Curious Expedition 2 uses special dice to resolve combat. The presence of RNG means even one’s best laid plans can go awry. As anyone who’s played Dwarf Fortress knows well, this often just makes things more fun.
My own demo expedition got off to a good start, with successful contact with natives and the recruitment of a local warrior. There was trading and the discovery of several mystic sites and interesting curios. But things began to take a dark turn when one of my original companions became surly and resentful. Then I realized I had been too eager to trade my whiskey for local trinkets. After these small triumphs and mishaps, an emergent story was already shaping and I could see the potential of many more.
Maschinen-Mensch was on hand to take down feedback and feature requests, but even at this unfinished stage Curious Expedition 2 looks very compelling. The curious can expect the call to adventure later this year.
Lost Ember presents a post-apocalyptic world, but it’s a beautiful one. Humanity’s reign has passed, leaving nature to take over. Our main protagonist is a wolf accompanied by a sentient spark that communicates clues about the past and humanity’s downfall. But even this swift hunter cannot traverse the more challenging environments in the game. Thankfully, your glowing companion also enables you to take the shape of any other animal you might happen to meet.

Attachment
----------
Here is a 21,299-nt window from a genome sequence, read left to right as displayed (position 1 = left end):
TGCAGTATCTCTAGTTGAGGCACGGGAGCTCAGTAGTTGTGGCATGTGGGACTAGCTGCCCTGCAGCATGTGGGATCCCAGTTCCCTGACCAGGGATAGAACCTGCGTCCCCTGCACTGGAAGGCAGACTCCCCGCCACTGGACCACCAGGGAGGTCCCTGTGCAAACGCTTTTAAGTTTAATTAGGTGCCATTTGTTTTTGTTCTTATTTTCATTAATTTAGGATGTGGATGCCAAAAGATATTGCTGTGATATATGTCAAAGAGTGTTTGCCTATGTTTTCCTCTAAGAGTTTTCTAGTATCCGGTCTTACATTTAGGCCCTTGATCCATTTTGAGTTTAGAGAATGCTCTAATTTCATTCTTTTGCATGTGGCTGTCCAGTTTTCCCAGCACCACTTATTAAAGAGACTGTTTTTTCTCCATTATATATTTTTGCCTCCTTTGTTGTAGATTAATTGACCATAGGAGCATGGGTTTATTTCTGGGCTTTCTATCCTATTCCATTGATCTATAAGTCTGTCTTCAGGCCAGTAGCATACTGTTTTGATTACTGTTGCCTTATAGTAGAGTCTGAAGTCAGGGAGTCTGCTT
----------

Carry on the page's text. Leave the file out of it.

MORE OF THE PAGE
For example, you might become a fish to swim, a hummingbird to fly, or a mole to dig underground. Even apparently weak forms such as a tiny duckling are a joy to play around with. Lost Ember‘s environments are gorgeous and bursting with life. It’s a pleasure to just roam around and enjoy the view and the emotional soundtrack.
There’s no combat to speak of; it’s just about exploration and finding locations that progress the story. But the journey is more interesting than that of the average walking simulator thanks to the different perspectives and locomotion of each animal.
That doesn’t mean that Lost Ember is all sweetness and light. Reaching story checkpoints reveals visions of the past and the fate of the missing humans. Without spoiling too much, there’s more than a hint of tragedy.
But the touch of melancholy makes the beauty of Lost Ember‘s natural world more emotionally affecting, and I was left intrigued to discover more. There’s not long to wait — Lost Ember is set to release November 22.